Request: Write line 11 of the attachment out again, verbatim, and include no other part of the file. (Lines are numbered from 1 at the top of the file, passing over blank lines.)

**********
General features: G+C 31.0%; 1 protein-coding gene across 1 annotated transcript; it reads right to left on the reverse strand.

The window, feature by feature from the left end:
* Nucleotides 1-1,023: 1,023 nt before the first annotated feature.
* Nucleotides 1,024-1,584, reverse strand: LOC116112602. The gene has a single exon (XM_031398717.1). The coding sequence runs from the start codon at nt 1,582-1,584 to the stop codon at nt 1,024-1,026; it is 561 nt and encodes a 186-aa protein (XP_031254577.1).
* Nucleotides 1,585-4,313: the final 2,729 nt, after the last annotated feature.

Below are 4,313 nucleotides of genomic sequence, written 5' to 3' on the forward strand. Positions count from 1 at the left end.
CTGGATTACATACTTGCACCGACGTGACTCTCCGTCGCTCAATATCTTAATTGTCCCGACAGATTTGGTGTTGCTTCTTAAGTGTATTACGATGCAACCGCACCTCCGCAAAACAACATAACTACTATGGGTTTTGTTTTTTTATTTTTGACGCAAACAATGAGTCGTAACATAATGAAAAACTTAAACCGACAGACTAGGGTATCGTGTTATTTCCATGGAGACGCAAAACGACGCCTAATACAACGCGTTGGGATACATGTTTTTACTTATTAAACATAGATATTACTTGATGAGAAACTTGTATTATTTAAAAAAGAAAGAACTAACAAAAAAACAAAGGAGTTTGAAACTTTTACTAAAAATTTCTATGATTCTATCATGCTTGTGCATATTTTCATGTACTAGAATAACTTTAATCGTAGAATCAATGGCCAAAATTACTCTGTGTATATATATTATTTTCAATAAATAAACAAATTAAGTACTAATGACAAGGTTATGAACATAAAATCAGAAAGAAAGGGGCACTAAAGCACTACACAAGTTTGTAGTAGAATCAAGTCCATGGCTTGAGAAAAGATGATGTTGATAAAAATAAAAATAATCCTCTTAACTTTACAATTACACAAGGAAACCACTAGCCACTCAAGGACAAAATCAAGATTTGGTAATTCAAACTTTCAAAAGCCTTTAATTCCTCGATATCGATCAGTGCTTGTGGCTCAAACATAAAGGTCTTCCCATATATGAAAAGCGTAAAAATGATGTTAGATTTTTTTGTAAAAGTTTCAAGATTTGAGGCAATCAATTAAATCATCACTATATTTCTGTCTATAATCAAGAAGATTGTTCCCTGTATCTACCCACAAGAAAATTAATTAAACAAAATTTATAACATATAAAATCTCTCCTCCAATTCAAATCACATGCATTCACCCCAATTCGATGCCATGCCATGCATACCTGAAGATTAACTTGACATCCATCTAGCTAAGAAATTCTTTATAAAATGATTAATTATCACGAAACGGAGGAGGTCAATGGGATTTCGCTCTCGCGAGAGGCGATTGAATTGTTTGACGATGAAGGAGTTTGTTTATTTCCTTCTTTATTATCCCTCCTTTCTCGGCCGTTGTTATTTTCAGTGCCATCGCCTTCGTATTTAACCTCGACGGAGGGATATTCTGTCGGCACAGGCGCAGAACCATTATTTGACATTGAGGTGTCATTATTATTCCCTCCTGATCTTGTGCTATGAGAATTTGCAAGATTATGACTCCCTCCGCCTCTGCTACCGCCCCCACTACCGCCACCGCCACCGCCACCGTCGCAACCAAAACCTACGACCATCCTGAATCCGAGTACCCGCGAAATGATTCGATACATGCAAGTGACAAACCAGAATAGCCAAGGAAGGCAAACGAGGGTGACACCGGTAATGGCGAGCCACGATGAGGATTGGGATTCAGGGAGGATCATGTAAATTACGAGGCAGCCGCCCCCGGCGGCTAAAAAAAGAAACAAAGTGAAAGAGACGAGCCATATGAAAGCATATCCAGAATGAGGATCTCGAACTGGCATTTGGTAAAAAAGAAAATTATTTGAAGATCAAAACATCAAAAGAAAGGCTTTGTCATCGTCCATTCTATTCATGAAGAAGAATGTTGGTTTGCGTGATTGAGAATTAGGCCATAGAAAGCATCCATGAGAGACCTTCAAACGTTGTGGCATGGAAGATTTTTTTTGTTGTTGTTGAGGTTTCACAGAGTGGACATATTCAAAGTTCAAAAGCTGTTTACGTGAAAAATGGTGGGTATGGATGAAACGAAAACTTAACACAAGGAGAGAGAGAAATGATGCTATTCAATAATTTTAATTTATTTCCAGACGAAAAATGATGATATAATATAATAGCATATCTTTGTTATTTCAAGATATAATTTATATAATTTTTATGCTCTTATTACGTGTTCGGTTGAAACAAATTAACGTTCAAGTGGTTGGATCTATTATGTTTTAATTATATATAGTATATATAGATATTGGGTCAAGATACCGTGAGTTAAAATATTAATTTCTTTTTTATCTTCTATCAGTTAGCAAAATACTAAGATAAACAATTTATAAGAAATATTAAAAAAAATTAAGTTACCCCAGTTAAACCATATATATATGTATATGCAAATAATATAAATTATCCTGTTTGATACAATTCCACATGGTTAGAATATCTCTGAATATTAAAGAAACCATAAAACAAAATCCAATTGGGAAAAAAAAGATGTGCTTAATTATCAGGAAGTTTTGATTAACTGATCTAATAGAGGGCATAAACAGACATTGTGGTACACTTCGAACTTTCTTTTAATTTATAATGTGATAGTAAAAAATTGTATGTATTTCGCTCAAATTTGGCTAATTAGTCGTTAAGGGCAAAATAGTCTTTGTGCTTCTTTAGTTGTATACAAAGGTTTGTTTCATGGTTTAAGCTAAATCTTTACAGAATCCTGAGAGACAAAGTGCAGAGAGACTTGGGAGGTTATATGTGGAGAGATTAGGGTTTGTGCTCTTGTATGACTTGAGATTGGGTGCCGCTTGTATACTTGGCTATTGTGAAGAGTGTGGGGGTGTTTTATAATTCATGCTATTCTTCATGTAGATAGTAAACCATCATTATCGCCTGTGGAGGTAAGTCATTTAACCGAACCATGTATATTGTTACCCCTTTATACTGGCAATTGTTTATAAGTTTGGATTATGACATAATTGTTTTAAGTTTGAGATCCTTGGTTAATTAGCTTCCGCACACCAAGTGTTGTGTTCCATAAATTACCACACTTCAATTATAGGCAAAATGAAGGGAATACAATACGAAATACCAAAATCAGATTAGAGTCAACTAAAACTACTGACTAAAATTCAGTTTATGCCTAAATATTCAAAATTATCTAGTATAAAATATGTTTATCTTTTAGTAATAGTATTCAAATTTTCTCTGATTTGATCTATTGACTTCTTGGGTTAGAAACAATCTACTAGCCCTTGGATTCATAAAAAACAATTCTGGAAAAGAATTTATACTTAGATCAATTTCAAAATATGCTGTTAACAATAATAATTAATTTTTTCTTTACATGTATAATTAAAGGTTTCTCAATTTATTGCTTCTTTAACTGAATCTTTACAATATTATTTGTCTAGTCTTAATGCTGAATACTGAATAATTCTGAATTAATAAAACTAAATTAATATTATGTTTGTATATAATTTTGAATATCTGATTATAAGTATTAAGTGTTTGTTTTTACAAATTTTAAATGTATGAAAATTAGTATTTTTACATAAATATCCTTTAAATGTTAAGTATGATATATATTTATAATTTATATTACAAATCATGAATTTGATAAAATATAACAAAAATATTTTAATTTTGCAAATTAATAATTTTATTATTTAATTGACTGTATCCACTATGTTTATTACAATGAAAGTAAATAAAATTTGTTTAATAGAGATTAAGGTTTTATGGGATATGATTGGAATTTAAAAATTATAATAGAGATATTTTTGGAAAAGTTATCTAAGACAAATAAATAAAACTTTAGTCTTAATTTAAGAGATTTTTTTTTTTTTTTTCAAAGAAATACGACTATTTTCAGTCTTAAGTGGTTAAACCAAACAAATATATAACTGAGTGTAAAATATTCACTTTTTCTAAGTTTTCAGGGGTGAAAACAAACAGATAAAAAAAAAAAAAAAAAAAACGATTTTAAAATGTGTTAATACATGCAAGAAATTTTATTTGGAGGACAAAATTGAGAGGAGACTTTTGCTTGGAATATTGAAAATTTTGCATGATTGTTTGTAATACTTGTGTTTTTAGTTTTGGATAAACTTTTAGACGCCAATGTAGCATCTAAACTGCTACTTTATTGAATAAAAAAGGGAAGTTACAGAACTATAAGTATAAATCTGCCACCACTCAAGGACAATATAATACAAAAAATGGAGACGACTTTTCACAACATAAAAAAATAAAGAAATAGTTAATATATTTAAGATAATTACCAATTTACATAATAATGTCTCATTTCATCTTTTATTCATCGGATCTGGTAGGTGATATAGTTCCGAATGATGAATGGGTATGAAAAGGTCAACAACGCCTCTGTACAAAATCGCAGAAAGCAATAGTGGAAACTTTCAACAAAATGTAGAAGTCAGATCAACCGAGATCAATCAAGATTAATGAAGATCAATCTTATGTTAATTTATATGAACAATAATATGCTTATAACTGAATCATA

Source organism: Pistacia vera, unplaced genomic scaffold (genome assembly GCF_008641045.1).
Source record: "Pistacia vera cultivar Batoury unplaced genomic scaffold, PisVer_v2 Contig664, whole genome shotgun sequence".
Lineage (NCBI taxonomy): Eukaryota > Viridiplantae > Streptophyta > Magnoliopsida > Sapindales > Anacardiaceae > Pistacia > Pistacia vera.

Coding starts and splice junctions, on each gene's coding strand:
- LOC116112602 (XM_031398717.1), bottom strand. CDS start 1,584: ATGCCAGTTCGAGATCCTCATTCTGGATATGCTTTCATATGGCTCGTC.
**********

Coding starts and splice junctions, on each gene's coding strand: